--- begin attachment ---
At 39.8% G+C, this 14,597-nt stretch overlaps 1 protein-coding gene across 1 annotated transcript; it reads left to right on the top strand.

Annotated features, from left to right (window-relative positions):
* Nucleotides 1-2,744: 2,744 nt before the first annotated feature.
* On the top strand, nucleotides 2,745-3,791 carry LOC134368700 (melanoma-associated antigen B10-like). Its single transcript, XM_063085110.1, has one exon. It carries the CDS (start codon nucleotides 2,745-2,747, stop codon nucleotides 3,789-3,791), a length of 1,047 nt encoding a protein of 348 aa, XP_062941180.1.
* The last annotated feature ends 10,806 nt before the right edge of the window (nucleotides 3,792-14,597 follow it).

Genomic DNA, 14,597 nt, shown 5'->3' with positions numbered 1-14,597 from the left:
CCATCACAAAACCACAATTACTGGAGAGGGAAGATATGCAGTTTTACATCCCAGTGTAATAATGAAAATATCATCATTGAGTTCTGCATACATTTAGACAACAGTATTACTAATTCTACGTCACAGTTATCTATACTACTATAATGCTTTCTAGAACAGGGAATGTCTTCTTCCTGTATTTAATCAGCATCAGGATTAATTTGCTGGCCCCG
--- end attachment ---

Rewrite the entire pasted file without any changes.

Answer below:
At 39.8% G+C, this 14,597-nt stretch overlaps 1 protein-coding gene across 1 annotated transcript; it reads left to right on the top strand.

Annotated features, from left to right (window-relative positions):
* Nucleotides 1-2,744: 2,744 nt before the first annotated feature.
* On the top strand, nucleotides 2,745-3,791 carry LOC134368700 (melanoma-associated antigen B10-like). Its single transcript, XM_063085110.1, has one exon. It carries the CDS (start codon nucleotides 2,745-2,747, stop codon nucleotides 3,789-3,791), a length of 1,047 nt encoding a protein of 348 aa, XP_062941180.1.
* The last annotated feature ends 10,806 nt before the right edge of the window (nucleotides 3,792-14,597 follow it).

Genomic DNA, 14,597 nt, shown 5'->3' with positions numbered 1-14,597 from the left:
CCATCACAAAACCACAATTACTGGAGAGGGAAGATATGCAGTTTTACATCCCAGTGTAATAATGAAAATATCATCATTGAGTTCTGCATACATTTAGACAACAGTATTACTAATTCTACGTCACAGTTATCTATACTACTATAATGCTTTCTAGAACAGGGAATGTCTTCTTCCTGTATTTAATCAGCATCAGGATTAATTTGCTGGCCCCG